uses college textbooks. And to a very significant
degree, I think, evolution is found in that book from
cover to cover almost.

So, summarizing my answer, I would say
to a significant degree in my mind at the elementary
level, evolution is treated in the forms that I've talked
about. And Earth Science and Biology, both the 10th
grade Biology and 12th grade advanced biology, evolution
is a major portion of those courses. It's not treated
to any large degree in Physical Science, Physics or

Q. Okay. What about creationism as it's used in the
counsel -- plaintiffs' counsel's description of your

MS. FERBER: Excuse me, creationism is
used in the description of testimony as it relates
to its treatment in textbooks currently approved for
use in Arkansas, Little Rock.

MR. CHILDS: Right.

A. There is a reference to creationism in the teacher's
edition part of the biology textbook that we currently

Q. Which says that -- refers to it as creationism


being a subject for a paper, possible research project as
to religion. Is that the one you're referring to?

A. Do you mind if I refer?

Q. No, I don't mind at all.

A. I could pick better out of here. I know it's in

MS. FERBER: If you have a copy of that,
I'd appreciate if you could also find it also in the copy,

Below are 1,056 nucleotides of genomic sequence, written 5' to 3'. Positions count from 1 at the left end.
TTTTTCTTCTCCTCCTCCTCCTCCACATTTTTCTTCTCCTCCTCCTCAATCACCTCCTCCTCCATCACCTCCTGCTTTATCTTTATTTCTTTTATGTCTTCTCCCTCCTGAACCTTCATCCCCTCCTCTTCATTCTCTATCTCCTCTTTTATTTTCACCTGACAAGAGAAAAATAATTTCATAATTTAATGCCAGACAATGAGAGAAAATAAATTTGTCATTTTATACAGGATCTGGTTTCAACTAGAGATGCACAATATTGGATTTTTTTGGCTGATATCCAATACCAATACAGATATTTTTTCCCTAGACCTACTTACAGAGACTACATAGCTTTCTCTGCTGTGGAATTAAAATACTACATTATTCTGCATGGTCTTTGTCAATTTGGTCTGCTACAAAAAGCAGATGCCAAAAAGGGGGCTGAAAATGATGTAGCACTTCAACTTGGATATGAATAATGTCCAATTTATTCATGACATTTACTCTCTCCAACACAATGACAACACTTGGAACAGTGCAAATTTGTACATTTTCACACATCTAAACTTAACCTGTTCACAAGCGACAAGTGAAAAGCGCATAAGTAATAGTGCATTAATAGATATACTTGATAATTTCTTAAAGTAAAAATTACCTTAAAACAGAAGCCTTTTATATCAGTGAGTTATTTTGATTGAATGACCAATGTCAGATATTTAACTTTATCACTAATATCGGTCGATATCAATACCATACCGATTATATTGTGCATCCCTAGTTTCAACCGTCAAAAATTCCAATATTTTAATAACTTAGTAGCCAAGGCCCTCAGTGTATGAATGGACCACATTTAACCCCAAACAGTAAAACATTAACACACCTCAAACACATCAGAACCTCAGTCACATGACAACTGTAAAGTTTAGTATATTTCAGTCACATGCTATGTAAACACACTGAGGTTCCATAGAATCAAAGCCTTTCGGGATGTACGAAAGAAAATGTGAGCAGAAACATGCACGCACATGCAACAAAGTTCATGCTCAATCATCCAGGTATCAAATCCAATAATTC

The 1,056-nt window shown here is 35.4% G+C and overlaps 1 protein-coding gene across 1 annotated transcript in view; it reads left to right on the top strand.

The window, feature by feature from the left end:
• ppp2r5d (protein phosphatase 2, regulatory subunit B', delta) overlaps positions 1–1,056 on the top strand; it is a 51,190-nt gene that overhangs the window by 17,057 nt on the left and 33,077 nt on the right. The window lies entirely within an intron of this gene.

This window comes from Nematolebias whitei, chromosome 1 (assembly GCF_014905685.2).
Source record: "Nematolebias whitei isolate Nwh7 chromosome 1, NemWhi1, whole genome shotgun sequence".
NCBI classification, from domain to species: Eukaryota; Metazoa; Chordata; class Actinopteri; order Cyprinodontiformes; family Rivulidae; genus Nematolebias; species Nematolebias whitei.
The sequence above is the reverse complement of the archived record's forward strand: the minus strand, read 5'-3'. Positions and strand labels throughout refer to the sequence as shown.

so that we can put it in the record.

Q. I will. Let's see what page it's on first.
Here it is. Page 3 of the teacher's part of Modern

Q. What's that exhibit number on the label?

A. Nine.

Q. Defendant's Exhibit #9.

A. Throughout biology -- the teacher's part -- the
teacher background information of the biology text there are
little sections called challenges in biology. And this
particular one is dealing with the origin of life on earth.
And it states that, "one of the major challenges in biology
is the answer to the question of how life first originated
on the earth. Two of the the most well known are those
expressed by the creationist and the biochemist. The
creationist theory generally theorizes that life was created
by God and that the fundamental teachings of the Old


Testament are true in detail. The biochemist's theory, on
the other hand, theorizes that life originated from a
chemical soup. The soup contained such elements as carbon,
nitrogen, oxygen, hydrogen, and so forth." It simply states
that this question or controversy remains as a challenge in
biology. "Although both these theories have been considered
opposite, many responsible persons do not subscribe totally
to either theory. Recent discoveries in science make this
truely a challenge in biology."

Q. Does that infer that only irresponsible persons
subscribe to only one theory?

A. No. It says, "Many responsible persons." I don't
think it says all responsible persons.

Q. Why didn't it just say many persons?

A. Why doesn't it say just many persons?

Q. Yeah, what does responsible add to that sentence?
It says "Although both these theories," referring to
creationist theory and biochemistry theory "have been
considered opposite. Many responsible persons do not
subscribe totally to either theory." dose that infer that
only irresponsible persons subscribe only to one theory.

A. That's not my interpretation.

Q. Okay.